What California Data Tell Us About Autism Prevalence—and Prevention • Children’s Health Defense
With national autism prevalence conservatively estimated at somewhere between one in thirty-six to one in forty 3- to 17-year-olds, families, school districts and state governments are buckling under the financial pressure of ensuring that those with ASD—both children and, increasingly, young adults aging out of childhood services—obtain needed medical, educational, occupational and other support. An analysis of non-medical costs paid by the California DDS in 2012-2013 for persons with ASD found that the Department spent roughly $26,500 per person annually for those over age 18, particularly for adults with both ASD and intellectual disability, and particularly for community care facilities.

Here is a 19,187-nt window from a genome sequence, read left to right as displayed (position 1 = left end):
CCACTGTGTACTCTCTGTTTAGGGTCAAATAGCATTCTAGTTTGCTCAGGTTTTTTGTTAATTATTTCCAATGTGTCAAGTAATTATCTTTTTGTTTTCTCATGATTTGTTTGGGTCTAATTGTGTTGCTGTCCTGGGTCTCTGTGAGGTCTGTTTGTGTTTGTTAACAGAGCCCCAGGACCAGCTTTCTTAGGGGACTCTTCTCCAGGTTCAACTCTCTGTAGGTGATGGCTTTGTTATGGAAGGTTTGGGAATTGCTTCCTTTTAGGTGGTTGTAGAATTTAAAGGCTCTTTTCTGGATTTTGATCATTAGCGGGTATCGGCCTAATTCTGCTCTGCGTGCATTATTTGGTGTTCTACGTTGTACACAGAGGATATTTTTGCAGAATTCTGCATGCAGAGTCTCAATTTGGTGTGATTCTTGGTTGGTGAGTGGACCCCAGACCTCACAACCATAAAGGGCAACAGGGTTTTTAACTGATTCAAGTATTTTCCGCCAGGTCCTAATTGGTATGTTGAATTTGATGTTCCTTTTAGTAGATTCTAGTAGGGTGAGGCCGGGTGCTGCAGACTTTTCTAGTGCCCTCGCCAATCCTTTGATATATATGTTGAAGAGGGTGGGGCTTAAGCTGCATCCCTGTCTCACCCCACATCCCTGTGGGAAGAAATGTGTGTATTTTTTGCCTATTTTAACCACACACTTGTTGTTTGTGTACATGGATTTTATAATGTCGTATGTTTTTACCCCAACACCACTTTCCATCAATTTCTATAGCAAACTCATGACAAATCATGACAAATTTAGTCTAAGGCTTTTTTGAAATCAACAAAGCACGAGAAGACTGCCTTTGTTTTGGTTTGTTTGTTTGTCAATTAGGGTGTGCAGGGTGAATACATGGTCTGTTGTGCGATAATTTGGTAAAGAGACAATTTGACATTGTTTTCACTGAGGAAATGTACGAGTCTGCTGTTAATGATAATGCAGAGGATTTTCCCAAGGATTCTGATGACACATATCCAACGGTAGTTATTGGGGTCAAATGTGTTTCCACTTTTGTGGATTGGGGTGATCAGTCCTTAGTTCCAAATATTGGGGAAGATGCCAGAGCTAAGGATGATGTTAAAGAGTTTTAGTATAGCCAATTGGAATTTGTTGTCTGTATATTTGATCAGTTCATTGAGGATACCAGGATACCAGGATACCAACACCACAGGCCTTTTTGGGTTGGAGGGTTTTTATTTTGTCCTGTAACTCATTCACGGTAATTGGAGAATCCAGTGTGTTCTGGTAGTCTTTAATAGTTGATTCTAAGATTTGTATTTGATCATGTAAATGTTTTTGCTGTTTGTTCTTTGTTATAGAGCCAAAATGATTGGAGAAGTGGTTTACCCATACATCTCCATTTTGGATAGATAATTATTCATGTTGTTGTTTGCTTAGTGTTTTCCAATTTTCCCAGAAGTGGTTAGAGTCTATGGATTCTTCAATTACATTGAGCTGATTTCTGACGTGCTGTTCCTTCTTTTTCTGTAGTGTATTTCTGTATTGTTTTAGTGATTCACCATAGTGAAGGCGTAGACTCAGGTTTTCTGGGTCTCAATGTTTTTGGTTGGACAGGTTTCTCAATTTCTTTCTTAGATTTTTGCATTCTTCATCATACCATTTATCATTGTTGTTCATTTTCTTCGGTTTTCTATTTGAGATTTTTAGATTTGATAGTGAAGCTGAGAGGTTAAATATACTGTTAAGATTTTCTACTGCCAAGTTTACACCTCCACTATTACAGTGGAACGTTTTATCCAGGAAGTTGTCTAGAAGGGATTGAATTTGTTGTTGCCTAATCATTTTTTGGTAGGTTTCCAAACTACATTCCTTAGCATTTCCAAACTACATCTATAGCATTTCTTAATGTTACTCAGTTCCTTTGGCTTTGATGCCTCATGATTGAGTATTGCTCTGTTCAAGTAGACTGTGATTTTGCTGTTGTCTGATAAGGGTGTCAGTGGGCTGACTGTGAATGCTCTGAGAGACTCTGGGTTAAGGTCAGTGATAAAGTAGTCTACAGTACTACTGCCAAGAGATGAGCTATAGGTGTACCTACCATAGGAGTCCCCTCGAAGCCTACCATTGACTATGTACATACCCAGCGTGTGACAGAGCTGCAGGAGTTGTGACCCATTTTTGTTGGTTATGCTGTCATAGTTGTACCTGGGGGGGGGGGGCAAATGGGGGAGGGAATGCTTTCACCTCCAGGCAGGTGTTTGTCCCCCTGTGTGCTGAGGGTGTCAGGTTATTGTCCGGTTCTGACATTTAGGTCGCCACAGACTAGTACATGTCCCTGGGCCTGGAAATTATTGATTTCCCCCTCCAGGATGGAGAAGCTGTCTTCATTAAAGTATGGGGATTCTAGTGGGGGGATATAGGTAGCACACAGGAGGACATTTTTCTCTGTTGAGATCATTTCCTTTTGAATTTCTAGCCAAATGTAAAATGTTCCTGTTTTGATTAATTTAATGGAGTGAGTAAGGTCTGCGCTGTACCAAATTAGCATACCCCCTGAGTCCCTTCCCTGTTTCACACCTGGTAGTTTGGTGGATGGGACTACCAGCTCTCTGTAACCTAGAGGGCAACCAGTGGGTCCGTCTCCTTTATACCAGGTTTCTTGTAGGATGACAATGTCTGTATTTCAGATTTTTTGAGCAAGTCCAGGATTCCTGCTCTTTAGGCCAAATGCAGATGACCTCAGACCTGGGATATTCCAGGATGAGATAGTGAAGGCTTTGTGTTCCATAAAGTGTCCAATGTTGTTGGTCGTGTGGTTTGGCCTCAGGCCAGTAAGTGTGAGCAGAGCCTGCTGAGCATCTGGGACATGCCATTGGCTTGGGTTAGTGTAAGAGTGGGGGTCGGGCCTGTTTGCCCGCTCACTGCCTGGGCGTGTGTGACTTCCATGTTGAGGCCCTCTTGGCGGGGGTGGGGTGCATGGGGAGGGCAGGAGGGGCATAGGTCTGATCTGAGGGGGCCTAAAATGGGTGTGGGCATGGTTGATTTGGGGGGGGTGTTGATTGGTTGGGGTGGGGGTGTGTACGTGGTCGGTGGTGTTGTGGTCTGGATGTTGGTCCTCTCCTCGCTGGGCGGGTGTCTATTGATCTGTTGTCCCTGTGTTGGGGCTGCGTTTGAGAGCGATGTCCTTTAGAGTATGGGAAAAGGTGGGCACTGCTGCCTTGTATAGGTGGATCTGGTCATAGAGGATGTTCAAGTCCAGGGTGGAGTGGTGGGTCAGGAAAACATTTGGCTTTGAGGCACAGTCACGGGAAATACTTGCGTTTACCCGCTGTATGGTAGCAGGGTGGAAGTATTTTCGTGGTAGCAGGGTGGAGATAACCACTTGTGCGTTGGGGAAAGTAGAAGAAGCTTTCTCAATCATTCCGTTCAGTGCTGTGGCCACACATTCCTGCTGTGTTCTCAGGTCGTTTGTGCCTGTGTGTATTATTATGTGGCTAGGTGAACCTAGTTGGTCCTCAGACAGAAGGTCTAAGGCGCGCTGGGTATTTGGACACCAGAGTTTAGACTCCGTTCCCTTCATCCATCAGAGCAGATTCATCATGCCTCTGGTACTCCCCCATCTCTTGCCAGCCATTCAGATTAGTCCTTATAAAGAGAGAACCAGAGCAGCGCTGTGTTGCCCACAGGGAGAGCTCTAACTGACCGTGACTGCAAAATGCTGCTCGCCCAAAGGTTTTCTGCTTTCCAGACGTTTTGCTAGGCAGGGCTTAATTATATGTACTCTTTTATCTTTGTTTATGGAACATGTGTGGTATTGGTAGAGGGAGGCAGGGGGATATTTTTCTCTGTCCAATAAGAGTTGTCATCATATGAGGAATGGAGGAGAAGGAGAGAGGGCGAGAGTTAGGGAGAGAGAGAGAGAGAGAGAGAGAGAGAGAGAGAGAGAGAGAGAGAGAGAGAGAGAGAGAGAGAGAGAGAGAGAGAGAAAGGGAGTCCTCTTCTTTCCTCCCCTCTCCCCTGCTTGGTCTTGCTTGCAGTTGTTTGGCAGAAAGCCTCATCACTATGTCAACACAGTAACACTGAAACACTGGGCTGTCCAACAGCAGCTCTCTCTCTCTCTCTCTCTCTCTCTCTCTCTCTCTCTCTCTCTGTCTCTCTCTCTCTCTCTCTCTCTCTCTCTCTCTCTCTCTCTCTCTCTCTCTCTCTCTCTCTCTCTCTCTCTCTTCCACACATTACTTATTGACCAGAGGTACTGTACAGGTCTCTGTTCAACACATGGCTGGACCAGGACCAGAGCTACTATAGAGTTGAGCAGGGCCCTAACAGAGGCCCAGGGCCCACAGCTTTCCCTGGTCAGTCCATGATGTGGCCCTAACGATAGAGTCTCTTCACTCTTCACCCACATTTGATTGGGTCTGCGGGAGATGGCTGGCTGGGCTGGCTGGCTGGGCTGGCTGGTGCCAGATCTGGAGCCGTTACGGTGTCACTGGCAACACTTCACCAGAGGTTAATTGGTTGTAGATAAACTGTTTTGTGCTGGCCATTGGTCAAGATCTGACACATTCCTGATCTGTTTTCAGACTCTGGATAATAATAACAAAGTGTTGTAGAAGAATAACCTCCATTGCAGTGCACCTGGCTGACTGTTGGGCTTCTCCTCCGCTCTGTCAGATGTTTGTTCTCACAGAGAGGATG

A California policy analyst has described rising special education costs “in all areas of the state and for reasons that appear to be largely outside the control of [school] districts and the decisions that they’re making.” At the national level, political economists now forecast “catastrophic” ASD-related costs for families and society, and all the more so if the CDC data expected at the end of March reveal—as they have done every two years for decades—another rise in ASD prevalence.
…“there is an urgent need to understand what [these] wealthy California parents are doing or have access to that may be lowering their children’s risk.” … also “an equally urgent need to understand the factors that may lead to increased risk of ASD among lower income populations”